One of my desires here at pastorbrett.com is to help people not only know their Bibles, but also know about their Bibles. Each Bible translation is the result of diligent work by a team of translators (I prefer to consider translations by one person as paraphrases rather than translations). These teams of translators are guided by a set of translation principles which aim to fulfill the original purpose or intent behind the project. It is usually in the Foreword or Preface that you find such a statement of purpose or intent. I decided to look at each of these in the most popular Bible translations to discover the stated intent of each translation. Here is what I found:
King James Version
“Truly, good Christian reader, we never thought from the beginning that we should need to make a new tranlsation, nor yet to make of a bad one a good one…but to make a good one better, or out of many good ones, one principle good one, not justly to be excepted against; that hath been our endeavor, that our mark.”
“But we desire that the Scripture may speak like itself, as in the language of Canaan, that it may be understood even of the very vulgar.”
Continue reading The Intent of English Bible Translators
Being the host network for this year’s Super Bowl afforded NBC the opportunity to showcase the talent of their various shows. They did it in the imitation of a Broadway musical, starting off with the cast of 30 Rock and shifting to the casts of the Office, Community, and other NBC offerings, including nightly news anchor Brian Williams.
What really intrigued me was the lyrics to the song…”The Brotherhood of Man.” It clearly was not a celebration of testosterone or the theme for a men’s conference. It clearly was a song about humanity. ‘Brotherhood’ definitely referred to humanity as a whole and ‘man’ clearly was used in the generic ‘person’ sense.
So here’s my point…if a liberal, secular television network has no problem using masculine language to refer to men and women in general, as has been the case in English and other languages for millennia, why are some evangelical Christians so convinced it is necessary to switch to gender-inclusive language in some of our English Bible translations?
A few days ago I posted a negative critique on a translation decision in the ESV. Today I want to emphasize how much I love reading the ESV, pointing to an excellent post by Tim Challies on the beauty of the language found in the ESV. He compares some Old Testament phrases in the ESV with how they are translated in some of the more functional translations. The NIV (1984 edition), by the way, does well, in his brief comparison study. You can read his post HERE.
“They” refers to the ESV Translation Committee.
My small group is going through the DVD series “God is the Gospel” by John Piper. In session 2, Dr. Piper talks about how the proper translation of μοιχαλίς (moy-khal-is’) in James 4.4 is “adulteresses” because (a) the word in the Greek is feminine and (b) the word picture in the passage is of the church as the bride being unfaithful to God as the husband. Yet the ESV translates the word “adulterous people.” The NIV also gets it wrong.
The HCSB, NASB, and ASV get it right:
4 Adulteresses! Do you not know that friendship with the world is hostility toward God? (HCSB)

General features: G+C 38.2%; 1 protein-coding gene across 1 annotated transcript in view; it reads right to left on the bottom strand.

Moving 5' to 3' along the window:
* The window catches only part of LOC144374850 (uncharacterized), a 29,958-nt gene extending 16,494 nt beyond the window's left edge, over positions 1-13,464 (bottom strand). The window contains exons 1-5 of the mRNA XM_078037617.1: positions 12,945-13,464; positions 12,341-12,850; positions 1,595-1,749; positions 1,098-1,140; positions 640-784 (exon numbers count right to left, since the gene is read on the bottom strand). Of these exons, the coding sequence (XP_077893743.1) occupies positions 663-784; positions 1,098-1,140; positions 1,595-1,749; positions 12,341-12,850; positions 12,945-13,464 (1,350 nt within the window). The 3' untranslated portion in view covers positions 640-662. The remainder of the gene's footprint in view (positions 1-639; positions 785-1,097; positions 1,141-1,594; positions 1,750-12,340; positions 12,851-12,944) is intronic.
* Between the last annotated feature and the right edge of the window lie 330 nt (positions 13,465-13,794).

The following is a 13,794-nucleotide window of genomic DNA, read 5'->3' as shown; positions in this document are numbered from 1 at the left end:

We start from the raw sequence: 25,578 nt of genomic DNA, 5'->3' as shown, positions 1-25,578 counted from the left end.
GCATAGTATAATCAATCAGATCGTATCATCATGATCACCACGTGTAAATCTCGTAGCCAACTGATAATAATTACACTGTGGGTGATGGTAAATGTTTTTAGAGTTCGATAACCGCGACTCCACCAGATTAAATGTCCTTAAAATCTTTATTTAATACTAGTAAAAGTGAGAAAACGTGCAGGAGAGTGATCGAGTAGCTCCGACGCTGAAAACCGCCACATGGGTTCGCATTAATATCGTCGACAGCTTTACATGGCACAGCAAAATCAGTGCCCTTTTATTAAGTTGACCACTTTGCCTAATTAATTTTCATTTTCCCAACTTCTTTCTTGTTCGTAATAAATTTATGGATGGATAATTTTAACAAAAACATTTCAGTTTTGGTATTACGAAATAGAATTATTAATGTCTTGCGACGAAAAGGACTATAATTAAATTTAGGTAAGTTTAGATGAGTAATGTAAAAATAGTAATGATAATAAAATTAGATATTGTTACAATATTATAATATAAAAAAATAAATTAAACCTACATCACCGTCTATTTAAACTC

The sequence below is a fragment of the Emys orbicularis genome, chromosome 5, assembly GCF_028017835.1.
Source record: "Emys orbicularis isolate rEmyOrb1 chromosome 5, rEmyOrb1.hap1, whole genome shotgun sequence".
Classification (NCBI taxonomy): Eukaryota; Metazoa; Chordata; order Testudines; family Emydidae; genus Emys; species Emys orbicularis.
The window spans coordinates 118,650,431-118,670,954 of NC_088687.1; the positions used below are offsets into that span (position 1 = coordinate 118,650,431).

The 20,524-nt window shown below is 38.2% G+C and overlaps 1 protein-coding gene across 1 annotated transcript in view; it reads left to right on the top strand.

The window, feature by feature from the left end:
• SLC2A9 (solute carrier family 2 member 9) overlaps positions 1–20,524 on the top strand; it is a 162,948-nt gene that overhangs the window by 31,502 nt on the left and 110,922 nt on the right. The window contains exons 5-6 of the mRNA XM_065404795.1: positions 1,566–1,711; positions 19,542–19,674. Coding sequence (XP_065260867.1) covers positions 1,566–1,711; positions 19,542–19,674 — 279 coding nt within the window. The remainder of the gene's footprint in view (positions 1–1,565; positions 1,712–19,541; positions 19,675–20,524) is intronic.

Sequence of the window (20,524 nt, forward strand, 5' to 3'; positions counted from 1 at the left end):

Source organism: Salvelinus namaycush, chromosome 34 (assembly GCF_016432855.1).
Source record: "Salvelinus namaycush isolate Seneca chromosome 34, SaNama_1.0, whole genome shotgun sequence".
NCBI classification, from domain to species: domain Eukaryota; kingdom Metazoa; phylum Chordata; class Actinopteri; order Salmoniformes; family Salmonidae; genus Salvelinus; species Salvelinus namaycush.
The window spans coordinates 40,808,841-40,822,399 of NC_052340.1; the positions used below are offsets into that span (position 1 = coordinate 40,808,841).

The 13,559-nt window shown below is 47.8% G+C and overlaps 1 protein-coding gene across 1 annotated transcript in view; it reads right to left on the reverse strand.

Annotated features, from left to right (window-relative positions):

4 You adulteresses, do you not know that friendship with the world is hostility toward God? (NASB)
4 Ye adulteresses, know ye not that the friendship of the world is enmity with God? (ASV)
Piper, a friend to all who are on the ESV Committee, contacted Wayne Grudem about the mistake. Grudem agreed with Piper. Piper then suggested that when an update would come out, it would surely be fixed.
It was not fixed. On a recent post I linked to the list of changes in the latest (2011) update of the ESV. Disappointingly, and surprising to me, James 4.4 remains the same.
I’d love to get an explanation why.
My friend George Guthrie, author of Read the Bible For Life, has three worthwhile podcast lectures about the manuscripts behind the King James Version (each lecture is 15-20 minutes):
The Manuscripts Behind the KJV (Part 1)
The Manuscripts Behind the KJV (Part 2)
The Manuscripts Behind the KJV (Part 3)
Last week I completed my reading of the King James Bible. My brief reflections:
1. At times it is amazingly poetic and beautiful. On more than one occasion I thought, “You just cannot improve upon that way of wording it!”
2. At times it is remarkably archaic and difficult. Several times I would have to reread a passage or phrase or consult a dictionary. A few rare times I would sigh and think, “I can’t wait until I finish this project and return to the ESV.”
3. At all times it is inspiring and profitable. “All scripture is given by inspiration of God, and is profitable for doctrine, for reproof, for correction, for instruction in righteousness: That the man of God may be perfect, thoroughly furnished unto all good works” (2 Timothy 3.16-17).
All in all, I’m VERY glad I took on the challenge of reading the KJV on its 400th anniversary.
Some people may not be aware that modern Bible translations are sometimes updated. For example…
In 2006 the NLT was updated. And in 2009, the HCSB. In both cases, there was very little fanfare. In fact, I would wager a guess that the average devout Christian had no idea these updates even occurred.
This year two popular versions received updates. First, the NIV. Unlike the HCSB and NLT updates, the NIV was less of a tweaking and more of an overhaul. It’s practically a new version altogether. I recommend sticking with your 1984 edition.
Now the ESV has received its update. Compared to the NIV, these update are very minor. You can see the “tweaking” HERE.